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Musculoskeletal syndrome leading to enhanced bone formation, hyperostosis, and sclerosis of the diaphyses of the long bones.

Progressive Diaphyseal Dysplasia; Engelmann Disease; Osteopathia Hyperostotica Scleroticans Multiplex Infantalis.

The exact incidence is unknown. To date, approximately 200 cases have been described. No racial predilection.

Autosomal dominant. Camurati-Engelmann syndrome (CES) is caused by mutations in the β1 transforming growth factor gene (TGFB1) located on 19q13.1-q13.3. A variant exists in which TGFB1 is not altered.

Growth suppression of fibroblasts and proliferation of osteoblasts lead to characteristic thickening of bony cortices on periosteal surfaces and in the medullary canal. Initially, the disorder occurs in femur and tibia, but then progressively spreads to other bones.

Based on clinical findings. Confirmed by radiology. Muscle biopsy reveals atrophy, but is unspecific.

The disease typically presents with severe bone pain (especially in the legs), gait anomalies (waddling and broad-based) and difficulties in running, easy fatigability, and reduced muscle mass with proximal muscle weakness in childhood or adolescence, but onset in the third decade has been described. The changes begin bilaterally in femur and/or tibia, resulting in massive endosteal and periosteal thickening of the diaphyseal corticalis (diaphyseal sclerosis). As the disease progresses, other skeletal findings occur, such as diaphyseal widening, Erlenmeyer flask deformity, coxa and genua valga, joint contractures, sclerosis of the skull base, the mandible, posterior parts of vertebrae, kyphosis, and scoliosis. Head and neck involvement may occur later in the course of the disease and include frontal bossing, proptosis, enlargement of the mandible, frequent headache, and cranial nerve impingements (in more than one third of patients) that may result in deafness (conductive and/or sensorineural), optic nerve compression (papilledema has been described), visual impairment, glaucoma, diplopia, and facial palsy. The patients usually appear slim to cachectic, sometimes referred to as marfanoid habitus. Delayed dentition with severe caries, delayed puberty, hepatosplenomegaly secondary to extramedullary hematopoiesis (thought to be a consequence of narrowing of the medullary cavities) are features that have occasionally been described. Steroids have been shown not only to alleviate the pain but also to halt or even reverse the underlying findings in many patients. Nonsteroidal antiinflammatory drugs are also used for pain control.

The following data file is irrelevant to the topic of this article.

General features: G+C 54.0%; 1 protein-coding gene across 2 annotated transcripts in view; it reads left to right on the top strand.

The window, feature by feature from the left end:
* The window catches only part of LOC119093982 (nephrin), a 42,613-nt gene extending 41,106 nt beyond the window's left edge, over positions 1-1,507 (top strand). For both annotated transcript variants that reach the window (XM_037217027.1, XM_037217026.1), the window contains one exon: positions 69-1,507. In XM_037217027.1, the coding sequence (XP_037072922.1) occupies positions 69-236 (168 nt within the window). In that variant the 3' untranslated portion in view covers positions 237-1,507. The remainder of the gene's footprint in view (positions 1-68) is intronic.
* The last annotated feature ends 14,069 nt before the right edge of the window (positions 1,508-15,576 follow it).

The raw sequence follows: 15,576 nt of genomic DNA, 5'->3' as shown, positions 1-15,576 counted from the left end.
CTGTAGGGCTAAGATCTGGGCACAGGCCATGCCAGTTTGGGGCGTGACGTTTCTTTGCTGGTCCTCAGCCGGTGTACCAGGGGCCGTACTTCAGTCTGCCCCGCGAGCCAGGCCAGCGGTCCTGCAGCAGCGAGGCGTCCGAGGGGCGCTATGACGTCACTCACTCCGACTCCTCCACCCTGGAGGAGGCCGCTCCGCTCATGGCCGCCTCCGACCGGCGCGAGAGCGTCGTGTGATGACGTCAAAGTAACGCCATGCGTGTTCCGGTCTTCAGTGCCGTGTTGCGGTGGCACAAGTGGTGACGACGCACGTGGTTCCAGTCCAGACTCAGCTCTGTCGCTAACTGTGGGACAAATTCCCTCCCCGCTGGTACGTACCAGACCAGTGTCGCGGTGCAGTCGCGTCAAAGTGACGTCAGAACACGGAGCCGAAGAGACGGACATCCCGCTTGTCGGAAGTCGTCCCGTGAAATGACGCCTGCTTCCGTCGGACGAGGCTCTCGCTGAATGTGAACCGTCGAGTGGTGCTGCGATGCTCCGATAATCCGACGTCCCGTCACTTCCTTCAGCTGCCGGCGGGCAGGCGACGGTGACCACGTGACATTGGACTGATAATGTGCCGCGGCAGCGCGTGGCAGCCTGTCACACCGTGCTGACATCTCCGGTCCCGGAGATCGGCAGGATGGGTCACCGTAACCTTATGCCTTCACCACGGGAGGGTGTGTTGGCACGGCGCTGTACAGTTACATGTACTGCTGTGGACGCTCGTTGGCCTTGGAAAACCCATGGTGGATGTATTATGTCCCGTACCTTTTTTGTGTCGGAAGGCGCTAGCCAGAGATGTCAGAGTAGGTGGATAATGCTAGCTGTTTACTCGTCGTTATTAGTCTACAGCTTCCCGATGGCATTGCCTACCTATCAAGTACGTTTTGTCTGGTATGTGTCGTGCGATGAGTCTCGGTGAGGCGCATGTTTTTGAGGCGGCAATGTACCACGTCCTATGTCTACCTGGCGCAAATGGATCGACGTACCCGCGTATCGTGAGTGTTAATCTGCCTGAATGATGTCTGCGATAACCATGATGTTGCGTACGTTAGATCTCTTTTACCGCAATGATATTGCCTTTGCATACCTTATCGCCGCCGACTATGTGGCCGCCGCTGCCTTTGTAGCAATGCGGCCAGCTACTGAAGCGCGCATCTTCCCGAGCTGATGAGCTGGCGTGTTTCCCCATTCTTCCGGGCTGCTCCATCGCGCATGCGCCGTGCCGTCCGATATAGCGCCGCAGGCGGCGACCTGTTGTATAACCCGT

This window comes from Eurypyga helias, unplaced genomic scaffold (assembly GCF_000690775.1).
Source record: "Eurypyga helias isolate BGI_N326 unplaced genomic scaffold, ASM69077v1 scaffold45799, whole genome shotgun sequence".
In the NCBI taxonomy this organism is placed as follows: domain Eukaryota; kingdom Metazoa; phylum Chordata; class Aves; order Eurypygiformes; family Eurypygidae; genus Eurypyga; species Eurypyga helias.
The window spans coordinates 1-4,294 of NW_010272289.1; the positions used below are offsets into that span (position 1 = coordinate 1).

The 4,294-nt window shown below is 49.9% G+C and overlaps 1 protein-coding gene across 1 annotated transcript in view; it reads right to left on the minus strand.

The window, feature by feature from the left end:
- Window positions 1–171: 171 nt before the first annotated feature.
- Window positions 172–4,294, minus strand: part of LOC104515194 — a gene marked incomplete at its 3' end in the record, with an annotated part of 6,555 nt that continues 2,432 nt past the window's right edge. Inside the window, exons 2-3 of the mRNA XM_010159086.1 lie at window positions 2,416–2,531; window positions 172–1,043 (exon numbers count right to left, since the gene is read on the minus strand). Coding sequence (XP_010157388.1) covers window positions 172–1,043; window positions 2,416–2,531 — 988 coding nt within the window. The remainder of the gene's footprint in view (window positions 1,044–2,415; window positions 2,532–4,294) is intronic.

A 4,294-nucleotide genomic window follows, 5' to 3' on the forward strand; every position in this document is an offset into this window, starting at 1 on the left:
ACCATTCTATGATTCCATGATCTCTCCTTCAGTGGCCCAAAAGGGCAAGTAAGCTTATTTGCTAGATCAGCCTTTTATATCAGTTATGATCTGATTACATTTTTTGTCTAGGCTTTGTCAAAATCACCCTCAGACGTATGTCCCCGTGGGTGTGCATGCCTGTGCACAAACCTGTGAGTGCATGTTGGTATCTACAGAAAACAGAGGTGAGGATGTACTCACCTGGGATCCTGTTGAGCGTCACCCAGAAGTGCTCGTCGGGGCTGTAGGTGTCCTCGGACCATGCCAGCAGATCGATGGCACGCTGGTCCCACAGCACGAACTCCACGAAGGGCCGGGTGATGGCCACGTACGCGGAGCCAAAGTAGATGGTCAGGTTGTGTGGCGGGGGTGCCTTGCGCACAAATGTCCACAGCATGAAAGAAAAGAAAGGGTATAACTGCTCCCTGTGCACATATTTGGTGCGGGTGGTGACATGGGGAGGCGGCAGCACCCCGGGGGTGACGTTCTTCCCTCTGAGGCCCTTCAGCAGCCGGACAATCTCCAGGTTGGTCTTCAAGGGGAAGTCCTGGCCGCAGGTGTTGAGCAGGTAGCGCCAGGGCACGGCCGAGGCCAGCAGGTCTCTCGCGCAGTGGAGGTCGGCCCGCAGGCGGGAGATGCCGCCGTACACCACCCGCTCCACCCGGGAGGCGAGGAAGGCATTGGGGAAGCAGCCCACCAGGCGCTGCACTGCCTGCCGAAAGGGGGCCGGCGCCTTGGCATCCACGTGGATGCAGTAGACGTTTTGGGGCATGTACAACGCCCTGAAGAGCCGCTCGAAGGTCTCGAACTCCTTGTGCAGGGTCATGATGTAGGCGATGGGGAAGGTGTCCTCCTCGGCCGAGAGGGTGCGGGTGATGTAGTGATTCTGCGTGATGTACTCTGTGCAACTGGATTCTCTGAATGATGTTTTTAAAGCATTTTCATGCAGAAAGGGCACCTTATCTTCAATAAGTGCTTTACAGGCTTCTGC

Obtain a complete blood count (including platelets) to rule out bone marrow insufficiency. In patients with hepatosplenomegaly, liver function should be checked (transaminases, bilirubin, albumin, coagulation profile). In later stages of the disease, mouth opening and neck mobility should be checked carefully because airway management could be complicated by changes in the mandible and the neck. Assess the extent of cranial neuropathies and muscular weakness. Depending on the procedure, prolonged postoperative mechanical ventilation may be required if kyphosis/scoliosis and muscle weakness are significant. Preoperative pulmonary function tests and an echocardiography (cor pulmonale) may be indicated in selected patients. Expect communication difficulties in the presence of deafness and visual impairment. Sedative and/or hypnotic premedication and/or presence of the primary ...

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